A compelling product vision outlines the ambitious long-term future you are working towards and rallies teams to bring it to life.
Here are key principles for developing a strong vision:
- Why – Your product vision explains why you’re building your product and why you think it will succeed.
- Problems – Be more curious about the problem you’re trying to solve than the possibility that a solution could make you rich or noteworthy.
- Long-term thinking – Again, it’s not a three-month horizon, it’s from three years to up to a decade. Don’t be afraid to dream.
- Disrupt Ourselves – If you’re not constantly reinventing products, another company will be and will take your market share or your goals.
- Inspire – Your vision should inspire your employees to be missionaries for the company. Build a vision that makes them excited to work for you.
- Consider Trends – Similar to point #4, constantly monitor trends in your field, and adjust your plans accordingly.
- Be Ready for Change – Even better than watching where the market is heading is predicting the market. Being on top of trends can help a company understand where trends might be going next. This way, you can be proactive rather than reactive.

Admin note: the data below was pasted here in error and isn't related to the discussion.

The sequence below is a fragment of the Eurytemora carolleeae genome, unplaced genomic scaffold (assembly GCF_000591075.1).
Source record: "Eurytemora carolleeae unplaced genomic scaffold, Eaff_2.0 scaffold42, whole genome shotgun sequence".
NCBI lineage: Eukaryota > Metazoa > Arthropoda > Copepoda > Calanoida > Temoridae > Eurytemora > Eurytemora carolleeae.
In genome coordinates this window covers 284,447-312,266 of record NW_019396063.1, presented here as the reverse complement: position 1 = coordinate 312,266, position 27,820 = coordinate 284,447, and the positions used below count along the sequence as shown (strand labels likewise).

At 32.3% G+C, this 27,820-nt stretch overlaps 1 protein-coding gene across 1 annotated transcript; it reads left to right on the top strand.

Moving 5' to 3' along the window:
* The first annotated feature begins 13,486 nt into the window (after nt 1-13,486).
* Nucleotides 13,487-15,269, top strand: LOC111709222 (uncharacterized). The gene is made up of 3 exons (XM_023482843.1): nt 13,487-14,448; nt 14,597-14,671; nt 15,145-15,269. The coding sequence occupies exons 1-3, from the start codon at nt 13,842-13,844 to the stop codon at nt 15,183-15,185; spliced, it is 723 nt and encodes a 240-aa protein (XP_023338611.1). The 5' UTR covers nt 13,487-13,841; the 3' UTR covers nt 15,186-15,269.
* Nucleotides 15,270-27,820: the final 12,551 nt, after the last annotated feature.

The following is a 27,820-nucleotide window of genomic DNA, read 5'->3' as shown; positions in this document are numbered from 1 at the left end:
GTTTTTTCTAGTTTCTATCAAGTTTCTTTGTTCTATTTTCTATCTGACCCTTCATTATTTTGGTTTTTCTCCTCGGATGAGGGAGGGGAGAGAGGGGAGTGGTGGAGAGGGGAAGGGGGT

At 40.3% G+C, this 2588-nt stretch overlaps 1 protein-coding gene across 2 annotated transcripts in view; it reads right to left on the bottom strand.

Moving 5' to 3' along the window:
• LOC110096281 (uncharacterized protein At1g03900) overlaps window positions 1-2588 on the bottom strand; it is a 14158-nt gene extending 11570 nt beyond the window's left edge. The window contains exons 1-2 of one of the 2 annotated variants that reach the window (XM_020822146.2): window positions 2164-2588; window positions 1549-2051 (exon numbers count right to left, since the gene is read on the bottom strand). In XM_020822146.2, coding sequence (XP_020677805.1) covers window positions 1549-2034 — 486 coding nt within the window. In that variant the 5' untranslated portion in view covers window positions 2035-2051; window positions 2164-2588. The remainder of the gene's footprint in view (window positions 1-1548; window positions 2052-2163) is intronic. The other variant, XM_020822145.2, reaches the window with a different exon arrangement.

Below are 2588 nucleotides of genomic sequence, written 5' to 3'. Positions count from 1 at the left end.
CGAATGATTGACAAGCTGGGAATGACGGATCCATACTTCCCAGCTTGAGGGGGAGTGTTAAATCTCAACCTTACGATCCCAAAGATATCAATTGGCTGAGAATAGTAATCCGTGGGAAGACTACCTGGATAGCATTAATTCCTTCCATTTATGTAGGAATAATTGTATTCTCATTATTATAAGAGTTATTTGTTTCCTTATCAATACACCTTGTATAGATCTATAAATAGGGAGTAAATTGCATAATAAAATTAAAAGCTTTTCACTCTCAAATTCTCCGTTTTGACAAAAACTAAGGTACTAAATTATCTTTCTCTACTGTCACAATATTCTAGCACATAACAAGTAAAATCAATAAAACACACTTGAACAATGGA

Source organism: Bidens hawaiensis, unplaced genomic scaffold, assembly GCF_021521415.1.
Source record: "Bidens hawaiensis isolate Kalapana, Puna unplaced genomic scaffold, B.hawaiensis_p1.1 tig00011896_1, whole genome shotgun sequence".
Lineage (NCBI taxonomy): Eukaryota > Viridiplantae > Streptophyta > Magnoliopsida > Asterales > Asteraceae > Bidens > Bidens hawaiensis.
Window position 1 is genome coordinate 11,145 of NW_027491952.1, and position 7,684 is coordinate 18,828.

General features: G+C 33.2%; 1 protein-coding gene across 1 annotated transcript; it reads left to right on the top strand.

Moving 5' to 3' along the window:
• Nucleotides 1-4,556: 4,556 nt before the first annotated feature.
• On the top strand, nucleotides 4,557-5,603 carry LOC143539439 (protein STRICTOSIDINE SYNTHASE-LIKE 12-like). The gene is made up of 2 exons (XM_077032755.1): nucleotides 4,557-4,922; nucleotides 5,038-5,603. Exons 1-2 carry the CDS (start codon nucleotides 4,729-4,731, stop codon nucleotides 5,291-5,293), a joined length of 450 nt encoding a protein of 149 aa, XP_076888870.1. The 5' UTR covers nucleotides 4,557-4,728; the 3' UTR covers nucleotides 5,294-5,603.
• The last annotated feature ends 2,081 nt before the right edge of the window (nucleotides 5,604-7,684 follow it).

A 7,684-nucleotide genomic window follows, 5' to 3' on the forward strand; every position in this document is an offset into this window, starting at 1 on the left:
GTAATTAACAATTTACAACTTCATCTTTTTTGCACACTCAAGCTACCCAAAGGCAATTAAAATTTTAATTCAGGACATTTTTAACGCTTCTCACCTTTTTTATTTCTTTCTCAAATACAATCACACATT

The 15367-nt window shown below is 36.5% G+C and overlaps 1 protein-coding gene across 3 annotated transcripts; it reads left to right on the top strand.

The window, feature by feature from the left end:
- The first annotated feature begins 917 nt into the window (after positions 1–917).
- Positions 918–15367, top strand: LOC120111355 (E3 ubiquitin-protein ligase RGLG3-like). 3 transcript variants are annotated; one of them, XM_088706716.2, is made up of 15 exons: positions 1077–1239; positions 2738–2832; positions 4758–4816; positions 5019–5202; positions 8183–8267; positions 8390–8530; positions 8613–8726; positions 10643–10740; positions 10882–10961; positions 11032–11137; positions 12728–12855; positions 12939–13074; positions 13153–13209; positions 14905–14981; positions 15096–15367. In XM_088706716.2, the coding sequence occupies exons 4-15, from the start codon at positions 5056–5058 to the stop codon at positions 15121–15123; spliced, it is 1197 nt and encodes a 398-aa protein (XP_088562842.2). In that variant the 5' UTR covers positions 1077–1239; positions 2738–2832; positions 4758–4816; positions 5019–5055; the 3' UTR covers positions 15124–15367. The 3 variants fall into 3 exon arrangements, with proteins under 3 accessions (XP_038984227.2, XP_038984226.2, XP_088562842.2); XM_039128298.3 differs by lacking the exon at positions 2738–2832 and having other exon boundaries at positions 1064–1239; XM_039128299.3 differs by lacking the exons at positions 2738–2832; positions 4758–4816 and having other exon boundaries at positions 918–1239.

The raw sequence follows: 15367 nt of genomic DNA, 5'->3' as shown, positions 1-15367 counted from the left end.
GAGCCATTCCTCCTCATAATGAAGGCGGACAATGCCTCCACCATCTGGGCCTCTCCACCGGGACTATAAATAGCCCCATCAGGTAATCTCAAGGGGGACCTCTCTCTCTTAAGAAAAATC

- Change Details, Hold Vision – As we’ve outlined in the past few points, sometimes the details of your plan are going to change. But your overall vision should almost always stay the same.
- Vision is faith – If the vision you create isn’t a leap of faith, it’s not ambitious enough. It will likely take a few years to know if what you’re doing is working. This shouldn’t panic you.
- Spread the faith – Constantly communicate your vision inside and outside the company. Get people excited about your plan, and it’s more likely to come to fruition.
A product strategy outlines the specific plans and steps a company will take to achieve their long-term product vision. While the product vision may remain relatively stable over time, the product strategy is more fluid and can change in response to shifts in the market, team dynamics, or competitive landscape.
A strong product strategy has four key elements:
- Focus your attention on a target: Pick one target and focus there before moving on. This could be a new geographic market or a new type of customer. If you’re trying to be all things to all people, you’re bound to fail.